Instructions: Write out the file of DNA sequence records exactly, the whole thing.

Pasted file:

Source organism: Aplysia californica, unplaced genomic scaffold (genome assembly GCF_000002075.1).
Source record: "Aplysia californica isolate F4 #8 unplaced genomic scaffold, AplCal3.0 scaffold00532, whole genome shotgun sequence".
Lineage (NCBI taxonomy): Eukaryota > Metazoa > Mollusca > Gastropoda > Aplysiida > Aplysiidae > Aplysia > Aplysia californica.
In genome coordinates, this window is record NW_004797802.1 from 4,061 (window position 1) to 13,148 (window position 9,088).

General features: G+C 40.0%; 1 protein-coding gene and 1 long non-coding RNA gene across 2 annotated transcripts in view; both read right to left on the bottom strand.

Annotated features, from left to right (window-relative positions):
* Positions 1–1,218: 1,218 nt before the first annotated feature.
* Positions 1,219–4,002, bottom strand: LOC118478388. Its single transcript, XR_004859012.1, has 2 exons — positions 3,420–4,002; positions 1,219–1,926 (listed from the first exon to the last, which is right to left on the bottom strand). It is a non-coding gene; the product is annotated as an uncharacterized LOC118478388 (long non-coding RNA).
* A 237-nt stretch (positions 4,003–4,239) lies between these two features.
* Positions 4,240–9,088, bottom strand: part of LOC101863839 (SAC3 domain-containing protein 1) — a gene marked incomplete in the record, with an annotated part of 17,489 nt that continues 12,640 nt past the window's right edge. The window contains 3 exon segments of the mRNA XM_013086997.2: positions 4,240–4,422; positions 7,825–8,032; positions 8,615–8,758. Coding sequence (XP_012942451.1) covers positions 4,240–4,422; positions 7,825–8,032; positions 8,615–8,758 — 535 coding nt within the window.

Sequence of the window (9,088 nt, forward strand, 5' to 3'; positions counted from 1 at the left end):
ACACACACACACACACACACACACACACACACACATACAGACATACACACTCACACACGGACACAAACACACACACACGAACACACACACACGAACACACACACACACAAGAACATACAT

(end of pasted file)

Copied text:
Source organism: Aplysia californica, unplaced genomic scaffold (genome assembly GCF_000002075.1).
Source record: "Aplysia californica isolate F4 #8 unplaced genomic scaffold, AplCal3.0 scaffold00532, whole genome shotgun sequence".
Lineage (NCBI taxonomy): Eukaryota > Metazoa > Mollusca > Gastropoda > Aplysiida > Aplysiidae > Aplysia > Aplysia californica.
In genome coordinates, this window is record NW_004797802.1 from 4,061 (window position 1) to 13,148 (window position 9,088).

General features: G+C 40.0%; 1 protein-coding gene and 1 long non-coding RNA gene across 2 annotated transcripts in view; both read right to left on the bottom strand.

Annotated features, from left to right (window-relative positions):
* Positions 1–1,218: 1,218 nt before the first annotated feature.
* Positions 1,219–4,002, bottom strand: LOC118478388. Its single transcript, XR_004859012.1, has 2 exons — positions 3,420–4,002; positions 1,219–1,926 (listed from the first exon to the last, which is right to left on the bottom strand). It is a non-coding gene; the product is annotated as an uncharacterized LOC118478388 (long non-coding RNA).
* A 237-nt stretch (positions 4,003–4,239) lies between these two features.
* Positions 4,240–9,088, bottom strand: part of LOC101863839 (SAC3 domain-containing protein 1) — a gene marked incomplete in the record, with an annotated part of 17,489 nt that continues 12,640 nt past the window's right edge. The window contains 3 exon segments of the mRNA XM_013086997.2: positions 4,240–4,422; positions 7,825–8,032; positions 8,615–8,758. Coding sequence (XP_012942451.1) covers positions 4,240–4,422; positions 7,825–8,032; positions 8,615–8,758 — 535 coding nt within the window.

Sequence of the window (9,088 nt, forward strand, 5' to 3'; positions counted from 1 at the left end):
ACACACACACACACACACACACACACACACACACATACAGACATACACACTCACACACGGACACAAACACACACACACGAACACACACACACGAACACACACACACACAAGAACATACAT